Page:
Torn in two (a guest post) :: at home in Ireland

25 October 2013

Today I'm sharing a story offered up by a new friend. Allison and I met through our husbands and immediately I knew I'd found a kindred spirit. Watching her blend her identity as a Canadian prairie girl with life as an Irish mum and wife has inspired me. She makes a brilliant writing co-conspirator... and a mean cappucino, too.



We got married in 1999, despite the cultural differences and the ocean between our backgrounds and families. There was no question of us living in Canada; his job is here and secure, and I had no practical ties to my homeland (just emotional ones). The first few years were good but hard; I struggled to make connections and "fit in." Now, we have roots: a home, two children, a dog. I have good friends. I have Irish citizenship. I can drive here (that took a while), I know where I like to shop, and I am involved in local stuff - the girls' school, my dance class, a church. I play tour guide to our visitors. Life is here, and it is rich.

But I will always be torn in two. I might have Irish citizenship, but I still think of myself as Canadian. I will never quite "fit in." I still have my Canadian accent. I have learned to say "tom-ah-to" instead of "tom-ay-to," but I still say "mall" the Canadian way ("mahl," not "mall" with a short "a"). I am a prairie girl; I miss the huge skies and the Rocky Mountains and the snowy winters (sometimes). I love my husband's family, but I miss mine. My daughters think of Canada as a holiday destination, not as home. I missed my Grandad's funeral, and I will not be there for my parents' 65th birthdays. Ireland has changed a lot over the past 14 years, and it is a fantastic place in many ways: so green, so cosmopolitan, so creative. So old. And I love my life. But I remain an ex-pat Canadian longing for the places of my childhood.

And I'm OK with that. It has taken a while, but that's where I'm at. I have grown to understand that this tension between past and present, between here and there, is just part of life; I am the better for it. And besides, regardless of where we live and where we're from, we are all "aliens and strangers" on this planet; we are all longing for our true *someday* home. For now, I am content to be a mixed-up ex-pat, a mum of Irish kids, a child of the God of heaven and earth.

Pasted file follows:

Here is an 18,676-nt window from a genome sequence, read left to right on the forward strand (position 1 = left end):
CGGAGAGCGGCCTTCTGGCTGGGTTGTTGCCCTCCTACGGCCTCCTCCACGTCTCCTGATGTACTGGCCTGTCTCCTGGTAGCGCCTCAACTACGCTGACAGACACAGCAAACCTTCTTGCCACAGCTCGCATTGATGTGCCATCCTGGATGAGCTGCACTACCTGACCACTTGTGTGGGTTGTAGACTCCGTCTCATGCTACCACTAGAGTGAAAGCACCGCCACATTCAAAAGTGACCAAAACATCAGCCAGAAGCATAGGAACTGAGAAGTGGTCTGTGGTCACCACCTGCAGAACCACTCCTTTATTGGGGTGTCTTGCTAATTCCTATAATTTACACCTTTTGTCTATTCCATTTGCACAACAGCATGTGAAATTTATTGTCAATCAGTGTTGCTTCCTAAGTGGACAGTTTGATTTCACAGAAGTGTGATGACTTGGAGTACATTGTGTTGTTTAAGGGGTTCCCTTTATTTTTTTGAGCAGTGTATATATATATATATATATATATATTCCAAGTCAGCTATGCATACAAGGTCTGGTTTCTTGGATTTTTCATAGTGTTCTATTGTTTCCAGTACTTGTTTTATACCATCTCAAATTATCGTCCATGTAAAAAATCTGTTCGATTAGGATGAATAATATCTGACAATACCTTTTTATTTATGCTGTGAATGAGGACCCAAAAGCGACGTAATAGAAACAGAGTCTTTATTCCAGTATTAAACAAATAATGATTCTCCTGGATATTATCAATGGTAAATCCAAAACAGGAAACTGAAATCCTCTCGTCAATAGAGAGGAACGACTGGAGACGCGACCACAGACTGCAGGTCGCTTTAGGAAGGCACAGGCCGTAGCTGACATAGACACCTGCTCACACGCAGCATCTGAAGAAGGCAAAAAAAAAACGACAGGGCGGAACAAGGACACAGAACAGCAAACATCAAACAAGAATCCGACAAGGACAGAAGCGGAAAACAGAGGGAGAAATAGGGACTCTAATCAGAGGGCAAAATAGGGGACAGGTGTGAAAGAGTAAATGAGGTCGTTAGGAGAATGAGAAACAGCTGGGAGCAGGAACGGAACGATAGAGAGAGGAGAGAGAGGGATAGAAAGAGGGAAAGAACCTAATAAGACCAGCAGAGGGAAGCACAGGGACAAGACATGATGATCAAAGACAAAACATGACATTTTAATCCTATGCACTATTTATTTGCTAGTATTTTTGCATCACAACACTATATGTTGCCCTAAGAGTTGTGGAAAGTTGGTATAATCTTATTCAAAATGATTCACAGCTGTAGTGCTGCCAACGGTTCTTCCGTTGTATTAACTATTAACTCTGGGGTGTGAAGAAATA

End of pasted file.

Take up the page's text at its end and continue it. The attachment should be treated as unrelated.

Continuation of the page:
12 comments:

  1. Beautifully put Allison, there are many of us Canadians here who feel similarly.

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    1. Thanks for visiting, Michelle, and I can relate too. :)

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    1. Can't wait to introduce you two. :)

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  3. Thanks everyone for testing the comments on the blog and especially for reading Allison's great post! I'm still unable to comment using Chrome... I must just be daft! Will sort it eventually. Thanks for all the help. :)

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  4. Unblocking third party cookies has allowed me to post. Tommy G. (formerly Dragontatt)

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    1. Hooray! This did the trick. Thank you, Tommy!

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  5. As Allison's mother, I can feel the difficulties Allison has had trying to transition from a Canadian prairie girl to and Irish wife and mother. Her living in Ireland has been both a blessing and a tragedy! I miss her dearly and wish we could be closer in many ways. She has missed so many family joys and sorrows, but has been able to attend many others. I am grateful that Allison and her family were able to attend my mother's 90th birthday. It was the last time they saw her and I hope they will remember the great time they had with with all the relatives (except 2). Allison was able to attend her grandmother's funeral in early December, but was unable to return for her grandfather's the end of the same month.
    On the other side of the coin, by marrying an Irish man, she has afforded a lot of people the opportunity to visit such a wonderful country and see sights that we would never have seen otherwise. She has given me two wonderful granddaughters, a super son-in-law and insight into a different but no less glorious way of life.
    I will always wish that she lived closer so we could see them more often, I will always wish that she is happy and I will always love her, and her family, with all my heart

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    1. Thanks for commenting, Allison's mom! I'm sure my mother (also named Alison, see above) can relate.

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